EMAs are particularly beneficial for state propagandists in that they allow them to capitalize on the lack of external oversight of harmful, illegal content. Corporate moderators, fact-checkers and academic researchers are mostly unable — by design — to access many channels. But the encryption is also a key benefit for democratic activists under authoritarian regimes, preventing surveillance and allowing for secure communication and organization.
One self-described information technology “yoddha” (warrior or combatant in Sanskrit) working for the Bharatiya Janata Party (BJP) in India told us that the BJP controls millions of WhatsApp groups for the purpose of supporting the party, and that Modi’s party has actually benefited from WhatsApp restrictions on message forwarding and group size. Prior to the restrictions, the BJP used unlimited message forwarding in tandem with automation to scale its groups. Lacking the same mechanisms for amplification, no other party can compete with the EMA propaganda machine they’ve created. Without the corporate content moderation that exists on open social media platforms such as Facebook and X (formerly known as Twitter), they are able to pump out massive quantities of propaganda, unimpeded.
Because EMAs are beneficial not only for control but also for democractic engagement, suggestions to break encryption in order to solve this informational problem risk harming, rather than helping, those fighting for human rights. We do not advocate for this path. Measures such as client-side scanning — that is, scanning the sender’s post before it is encrypted for transmission — could also lead to repressive censorship. But content moderation and encryption are not diametrically opposed. Instead, community-centred approaches such as bottom-up media literacy programs and user reporting could mitigate propaganda while protecting users’ security.
Activists resisting authoritarian states sometimes struggle to put their faith in EMAs due to the ubiquitous surveillance they experience under these “informational autocracies” (states that rely on censorship and propaganda to maintain control). Notably, some leaders examined in our case studies also deploy other methods of control, for example, electoral manipulation, kidnapping or surveillance. While democracy activists rightly point out that if their phones were seized, end-to-end encryption would not be protective, they’ve also noted to us that they simply do not trust any social media or messaging tools, including encrypted ones, because of a widespread culture of fear.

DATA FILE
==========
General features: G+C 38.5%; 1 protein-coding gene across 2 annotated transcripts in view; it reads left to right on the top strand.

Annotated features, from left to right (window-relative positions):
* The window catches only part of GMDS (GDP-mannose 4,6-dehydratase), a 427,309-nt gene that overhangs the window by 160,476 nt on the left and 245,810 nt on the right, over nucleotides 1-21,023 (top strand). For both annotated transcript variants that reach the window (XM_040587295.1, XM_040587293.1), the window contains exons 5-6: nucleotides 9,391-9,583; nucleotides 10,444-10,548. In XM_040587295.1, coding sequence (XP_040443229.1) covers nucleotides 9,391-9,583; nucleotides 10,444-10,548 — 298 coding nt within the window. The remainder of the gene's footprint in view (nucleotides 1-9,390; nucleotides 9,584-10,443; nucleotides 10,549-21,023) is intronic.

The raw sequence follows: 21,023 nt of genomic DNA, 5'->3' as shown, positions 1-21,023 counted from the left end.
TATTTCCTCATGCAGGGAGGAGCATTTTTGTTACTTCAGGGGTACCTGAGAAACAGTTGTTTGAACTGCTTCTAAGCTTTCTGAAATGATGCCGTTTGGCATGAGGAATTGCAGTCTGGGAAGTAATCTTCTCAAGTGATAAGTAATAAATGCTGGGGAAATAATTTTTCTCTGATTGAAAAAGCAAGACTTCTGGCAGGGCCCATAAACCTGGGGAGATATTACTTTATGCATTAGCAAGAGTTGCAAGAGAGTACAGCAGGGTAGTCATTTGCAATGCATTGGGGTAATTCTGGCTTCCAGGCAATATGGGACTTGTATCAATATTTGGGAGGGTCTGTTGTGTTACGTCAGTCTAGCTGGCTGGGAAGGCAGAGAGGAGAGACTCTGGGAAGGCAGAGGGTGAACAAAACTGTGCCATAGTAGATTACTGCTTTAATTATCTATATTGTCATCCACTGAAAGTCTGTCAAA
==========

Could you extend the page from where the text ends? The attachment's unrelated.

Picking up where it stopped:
Overall, EMAs can encourage the spread of informational autocracies and support the power of spin dictators. The use of EMAs for propaganda is increasing around the globe — as other work on the situations in Brazil and Spain has also shown. At the same time, they remain necessary for democratic resistance — particularly if trust can be increased among democratic activists. Yet encryption will not necessarily protect against spyware such as Pegasus, or phones being seized and searched.
The implications for democracy are dire: when propaganda invades our most trusted and private conversations, we may be likely to believe it. As authoritarianism continues to spread around the globe, “spin dictators” and their agents’ use of emerging technologies such as EMAs to manipulate elections and retain control is concerning. Ensuring that the stories and framing around political actions are not hijacked by bad actors is crucial — especially in times of mass reach within a few clicks.